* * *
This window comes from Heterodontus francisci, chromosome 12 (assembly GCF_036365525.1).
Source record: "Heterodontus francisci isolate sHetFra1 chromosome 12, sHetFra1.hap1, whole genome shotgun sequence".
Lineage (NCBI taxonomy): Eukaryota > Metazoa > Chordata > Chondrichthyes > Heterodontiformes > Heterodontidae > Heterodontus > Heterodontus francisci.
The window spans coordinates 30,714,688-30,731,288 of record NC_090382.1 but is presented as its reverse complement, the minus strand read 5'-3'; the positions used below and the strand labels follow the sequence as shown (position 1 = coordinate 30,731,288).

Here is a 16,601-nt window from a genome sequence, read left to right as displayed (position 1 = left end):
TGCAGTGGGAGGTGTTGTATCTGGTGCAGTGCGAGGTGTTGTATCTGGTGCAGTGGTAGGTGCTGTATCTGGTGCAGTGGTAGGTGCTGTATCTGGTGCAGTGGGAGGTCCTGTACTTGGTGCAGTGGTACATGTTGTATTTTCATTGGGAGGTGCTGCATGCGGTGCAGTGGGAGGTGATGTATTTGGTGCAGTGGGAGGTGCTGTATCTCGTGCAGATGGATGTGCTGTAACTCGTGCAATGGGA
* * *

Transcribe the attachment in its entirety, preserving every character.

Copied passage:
This window comes from Heterodontus francisci, chromosome 12 (assembly GCF_036365525.1).
Source record: "Heterodontus francisci isolate sHetFra1 chromosome 12, sHetFra1.hap1, whole genome shotgun sequence".
Lineage (NCBI taxonomy): Eukaryota > Metazoa > Chordata > Chondrichthyes > Heterodontiformes > Heterodontidae > Heterodontus > Heterodontus francisci.
The window spans coordinates 30,714,688-30,731,288 of record NC_090382.1 but is presented as its reverse complement, the minus strand read 5'-3'; the positions used below and the strand labels follow the sequence as shown (position 1 = coordinate 30,731,288).

Here is a 16,601-nt window from a genome sequence, read left to right as displayed (position 1 = left end):
TGCAGTGGGAGGTGTTGTATCTGGTGCAGTGCGAGGTGTTGTATCTGGTGCAGTGGTAGGTGCTGTATCTGGTGCAGTGGTAGGTGCTGTATCTGGTGCAGTGGGAGGTCCTGTACTTGGTGCAGTGGTACATGTTGTATTTTCATTGGGAGGTGCTGCATGCGGTGCAGTGGGAGGTGATGTATTTGGTGCAGTGGGAGGTGCTGTATCTCGTGCAGATGGATGTGCTGTAACTCGTGCAATGGGA